ED– As you know, our readers love the Paranormal, Supernatural, and Mysteries in general. What recent work in that genre have you done that would peak their interest?
BD– In the beginning of 2009, I was the lead digital artist on a remake of the 1988 horror movie “Night of the Demons” which was directed by Adam Gierasch. I’ve worked on horror movies before and they’re always a lot of fun from a visual effects point of view. The conversations you get into are very unique, for example: just how much does a human arm bleed when you cut it off?! Definitely check out “Night of the Demons” when it’s released in February.
I was also the VFX Supervisor on my first kid’s movie in 2009, which had a supernatural theme to it. It was an original film titled “Monster Mutt” directed by Todd Tucker. Todd is the co-owner of Drac Studios; a special effects studio that has many Oscar nominations and two wins with “Bram Stoker’s Dracula” and “Mrs. Doubtfire.” This was his directorial debut and he knocked it out of the park. A long-time colleague, Joe DeRobbio from Creative Motion, brought the work to me at PlasterCITY.
ED– Are their future projects on the horizon that we should be looking out for?
BD– My main focus for 2010 is to build the visual effects department at PlasterCITY, as well as the usual workload of commercials, music videos, independent films, etc. I’m finishing some motion graphics for Scot Barbour’s feature-length documentary: “Malfunkshun: The Andrew Wood Story” which just got a distribution deal. I’m also working out a plan with several colleagues to do my own project for once! It’s going to be a short film, and I’m likely to use it as a showpiece for the work we do at PlasterCITY.
ED– Our readers include many young writers in a College Student Writer’s Program that we developed, tell us how your work enhances them with inspiration?
BD– Wow, that’s a bold statement! I think the best answer is that visual effects have helped to free a writer’s imagination as they write for the screen. The process is becoming much more affordable by the day and the strength of computers continues to grow. Young people today have more power in their iPhones than ILM had to render the water tentacle in “The Abyss.” That was only 21 years ago – in my lifetime – and I still think I’m kinda young!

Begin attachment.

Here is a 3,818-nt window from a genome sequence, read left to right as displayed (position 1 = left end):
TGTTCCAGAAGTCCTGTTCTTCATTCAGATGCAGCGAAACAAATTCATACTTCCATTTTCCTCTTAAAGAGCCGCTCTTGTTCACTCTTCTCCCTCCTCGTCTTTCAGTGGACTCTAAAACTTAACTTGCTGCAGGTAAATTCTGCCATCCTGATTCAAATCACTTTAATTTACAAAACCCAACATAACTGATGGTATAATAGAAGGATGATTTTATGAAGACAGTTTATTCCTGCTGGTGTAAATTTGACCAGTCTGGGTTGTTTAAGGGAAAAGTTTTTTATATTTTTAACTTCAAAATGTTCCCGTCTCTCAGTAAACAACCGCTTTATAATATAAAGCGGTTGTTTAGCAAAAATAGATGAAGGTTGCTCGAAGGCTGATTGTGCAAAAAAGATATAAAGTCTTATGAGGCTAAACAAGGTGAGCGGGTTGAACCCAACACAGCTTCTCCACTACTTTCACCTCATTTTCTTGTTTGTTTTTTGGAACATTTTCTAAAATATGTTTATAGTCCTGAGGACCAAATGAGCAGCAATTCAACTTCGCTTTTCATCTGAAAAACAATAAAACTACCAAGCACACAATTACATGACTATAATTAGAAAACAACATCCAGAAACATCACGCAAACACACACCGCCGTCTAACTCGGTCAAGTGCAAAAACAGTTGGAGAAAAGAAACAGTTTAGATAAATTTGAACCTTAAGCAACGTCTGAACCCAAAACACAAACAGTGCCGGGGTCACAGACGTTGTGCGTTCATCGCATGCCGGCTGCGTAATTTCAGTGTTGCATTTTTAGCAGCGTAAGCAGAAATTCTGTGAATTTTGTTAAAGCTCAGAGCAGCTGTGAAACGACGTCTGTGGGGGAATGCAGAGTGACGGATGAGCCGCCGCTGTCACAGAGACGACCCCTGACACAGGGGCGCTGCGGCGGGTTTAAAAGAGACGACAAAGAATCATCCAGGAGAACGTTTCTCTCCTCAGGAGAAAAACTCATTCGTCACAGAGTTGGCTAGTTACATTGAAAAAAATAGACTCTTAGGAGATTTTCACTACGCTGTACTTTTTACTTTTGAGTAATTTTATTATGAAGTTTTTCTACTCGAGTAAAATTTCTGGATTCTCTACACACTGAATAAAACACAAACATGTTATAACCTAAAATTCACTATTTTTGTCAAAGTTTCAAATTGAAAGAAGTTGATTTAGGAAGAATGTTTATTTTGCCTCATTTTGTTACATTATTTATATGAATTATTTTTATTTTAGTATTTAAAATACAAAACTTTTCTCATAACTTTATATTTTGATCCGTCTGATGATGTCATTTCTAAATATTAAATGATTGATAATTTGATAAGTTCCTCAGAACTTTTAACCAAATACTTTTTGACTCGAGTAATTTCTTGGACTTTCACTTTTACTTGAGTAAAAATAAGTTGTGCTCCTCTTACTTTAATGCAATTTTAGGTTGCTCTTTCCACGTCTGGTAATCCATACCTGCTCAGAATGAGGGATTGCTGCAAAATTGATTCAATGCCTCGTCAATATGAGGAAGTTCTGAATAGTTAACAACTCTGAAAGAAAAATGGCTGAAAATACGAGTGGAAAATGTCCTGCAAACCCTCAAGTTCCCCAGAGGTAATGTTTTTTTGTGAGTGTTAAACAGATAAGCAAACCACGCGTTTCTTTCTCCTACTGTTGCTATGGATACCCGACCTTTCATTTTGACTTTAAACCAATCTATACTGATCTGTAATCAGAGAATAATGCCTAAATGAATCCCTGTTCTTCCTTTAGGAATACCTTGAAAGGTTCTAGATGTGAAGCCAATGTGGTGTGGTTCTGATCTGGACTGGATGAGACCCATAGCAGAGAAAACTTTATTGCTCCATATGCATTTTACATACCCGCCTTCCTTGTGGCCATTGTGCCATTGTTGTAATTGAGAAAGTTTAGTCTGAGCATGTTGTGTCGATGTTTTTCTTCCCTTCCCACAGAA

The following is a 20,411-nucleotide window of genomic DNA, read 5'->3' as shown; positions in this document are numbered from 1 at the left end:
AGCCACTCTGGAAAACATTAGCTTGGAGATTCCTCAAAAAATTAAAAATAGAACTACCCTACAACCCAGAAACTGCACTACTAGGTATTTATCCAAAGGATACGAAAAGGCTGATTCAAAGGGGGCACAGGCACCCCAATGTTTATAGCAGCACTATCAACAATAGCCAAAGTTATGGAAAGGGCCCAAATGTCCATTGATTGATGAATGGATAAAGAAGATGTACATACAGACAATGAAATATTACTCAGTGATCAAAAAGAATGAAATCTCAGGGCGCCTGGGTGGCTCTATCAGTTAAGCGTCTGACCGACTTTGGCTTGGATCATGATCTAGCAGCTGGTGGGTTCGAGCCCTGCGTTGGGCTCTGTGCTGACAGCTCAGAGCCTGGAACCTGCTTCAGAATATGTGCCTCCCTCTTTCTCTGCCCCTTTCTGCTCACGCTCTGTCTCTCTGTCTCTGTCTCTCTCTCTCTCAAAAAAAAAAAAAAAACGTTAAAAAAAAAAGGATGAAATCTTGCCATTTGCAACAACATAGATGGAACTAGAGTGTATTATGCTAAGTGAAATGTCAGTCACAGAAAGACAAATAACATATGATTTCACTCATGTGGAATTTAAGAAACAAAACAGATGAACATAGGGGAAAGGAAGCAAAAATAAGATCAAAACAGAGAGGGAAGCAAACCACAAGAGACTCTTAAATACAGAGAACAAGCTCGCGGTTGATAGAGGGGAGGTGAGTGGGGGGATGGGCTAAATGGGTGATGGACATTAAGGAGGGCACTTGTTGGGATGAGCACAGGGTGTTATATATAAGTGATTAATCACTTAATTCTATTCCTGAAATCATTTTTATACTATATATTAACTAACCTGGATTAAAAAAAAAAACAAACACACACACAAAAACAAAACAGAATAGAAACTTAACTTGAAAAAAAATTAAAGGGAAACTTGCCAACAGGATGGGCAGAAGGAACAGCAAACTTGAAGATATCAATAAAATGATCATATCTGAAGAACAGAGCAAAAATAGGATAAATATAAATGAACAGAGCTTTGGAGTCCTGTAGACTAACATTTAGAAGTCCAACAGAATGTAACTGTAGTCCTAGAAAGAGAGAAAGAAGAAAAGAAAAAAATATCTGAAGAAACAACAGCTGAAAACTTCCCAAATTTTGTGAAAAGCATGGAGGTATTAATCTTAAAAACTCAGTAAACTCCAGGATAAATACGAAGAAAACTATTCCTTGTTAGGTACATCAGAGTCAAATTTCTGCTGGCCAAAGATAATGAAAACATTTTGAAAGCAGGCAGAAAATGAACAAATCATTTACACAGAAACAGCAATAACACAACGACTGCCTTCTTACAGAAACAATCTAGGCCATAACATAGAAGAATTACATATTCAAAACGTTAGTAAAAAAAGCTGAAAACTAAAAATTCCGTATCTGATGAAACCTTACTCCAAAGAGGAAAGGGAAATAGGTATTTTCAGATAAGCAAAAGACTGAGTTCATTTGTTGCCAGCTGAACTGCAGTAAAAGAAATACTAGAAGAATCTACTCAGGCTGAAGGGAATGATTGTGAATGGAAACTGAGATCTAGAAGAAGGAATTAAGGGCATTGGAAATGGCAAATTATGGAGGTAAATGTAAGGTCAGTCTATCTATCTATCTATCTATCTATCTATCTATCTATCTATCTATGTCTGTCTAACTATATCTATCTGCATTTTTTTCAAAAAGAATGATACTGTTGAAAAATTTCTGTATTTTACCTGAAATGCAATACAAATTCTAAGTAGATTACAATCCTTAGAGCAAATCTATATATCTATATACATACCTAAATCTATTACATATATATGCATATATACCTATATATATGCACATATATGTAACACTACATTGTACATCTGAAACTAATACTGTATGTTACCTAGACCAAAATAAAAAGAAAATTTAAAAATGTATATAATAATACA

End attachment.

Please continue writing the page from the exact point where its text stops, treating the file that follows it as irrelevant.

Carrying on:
Another piece I like to reference is the “John Adams” miniseries that was on HBO in 1998. There were so many visual effects in that series, but you don’t notice any of them. As far as the viewer can tell, they just built old towns and that’s not really accurate. So much of the work was digital and the artists used real maps from the late 1700s to recreate the towns exactly as they were laid out. You just couldn’t get the budget to build that for real. Modern day visual effects are remarkable and we can really say that anything written can be done, and we would be right to think so. It’s an interesting time to be a writer and I admire them greatly. My job wouldn’t exist without them.
ED-Brian, thank you for letting us look into this exciting and expanding field that has developed over Movie Making history. It is definitely one that would define the industry as a whole. We hope that you will continue to share your expertise with us and keep us in mind for any future developments on your part. We love to keep our readers informed of Breaking News in our Eerie News column with this magazine. We wish you success in all that you do.
BD– Thanks a lot and best wishes to everyone in 2010.